Haiti earthquake video hoax
In January 2010, a major earthquake hit Haiti. The fake video was created and circulated by an individual who downloaded a video from a previous earthquake a few days earlier in California, taken by a monitoring camera at a newspaper headquarter and published by media like CNN. This individual used After-effects software to slightly modify the original video (just by cropping it, to avoid displaying the timestamp of the monitoring camera), and made it appear to be a video from a monitoring camera of an embassy in Port-of-Prince during the Haiti earthquake, and then uploaded it on his YouTube and Daily Motion channels. Subsequently, he started to put links on his Facebook page and use some web engines to artificially increase the number of views on YouTube and Daily Motion. Later-on he received emails from journalists asking for information and he did not answer, just putting in his caption that the video was coming from some official of the embassy, giving the name of a diplomat. Then, he also erased the suspicious comments put on his channels (such as, “why are there no black people in the video?”). While sending in a hurry their reporters, some media took this raw footage and aired it for several hours. People on social networks started to cast doubt on this video and, finally, it appeared to be a fake when the official authorities denied any relation to it and people on social networks discovered the original video. The media which aired the video had to apologize for the mistake.
In this real-life example, having a tool capable of detecting the after-effects alteration of the original video, and also being able to efficiently perform a similarity search through videos on the same subject (earthquake) would have helped to prevent the wider spreading of the hoax.
Eagle video hoax
In December 2012 a video showing an eagle snatching a baby was posted on YouTube (https://www.youtube.com/watch?v=CE0Q904gtMI). Very soon it went viral, with many websites re-publishing it. The video got more than 44 millions views on YouTube. There were some doubts about the video’s authenticity, but only a close examination using video editing software helped to detect inconsistencies in the shadows of the eagle’s flight path, thus providing evidence that the video had been somehow manipulated. Later on, it was revealed that the whole video was a hoax prepared for an exam by some Canadian students.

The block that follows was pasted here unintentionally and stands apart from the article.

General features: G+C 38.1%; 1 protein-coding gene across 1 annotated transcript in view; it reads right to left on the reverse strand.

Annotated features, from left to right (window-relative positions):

This example shows that being able to detect the inconsistencies of a video file rapidly with the aid of forensic analysis would greatly help in the verification process.
Presidential fake picture
In January 2013, a fake image of Venezuelan president Hugo Chavez under surgery in a Cuban hospital was published by a top newspaper. The picture was offered by an alleged sister of a nurse working in Cuba to a Spanish photo agency which, in turn, sold it to the newspaper. In fact, the hoax picture was taken from a 2008 Mexican surgery operation video of someone else posted on YouTube almost five years before. The picture was not manipulated; it was just a screenshot of a video file. The video could be retrieved at the time of the hoax with a manual query in YouTube with the Spanish word “intubación” (intubated). The hoax caused major trouble as the newspaper had to withdraw a complete edition in the middle of the night and was accused of political bias in South America.
This example shows that being able to deal with cross-modal fakes, i.e. pictures that have been taken from videos or movies, is very important for journalists and media organizations. It also shows that in the context of verification, we should treat as “user generated content” not only the content that has been strictly created by a non-professional user, but in fact any piece of content that is not fully verified and trusted; as in this example, where a frame of the video became viral after being published by a mainstream media outlet.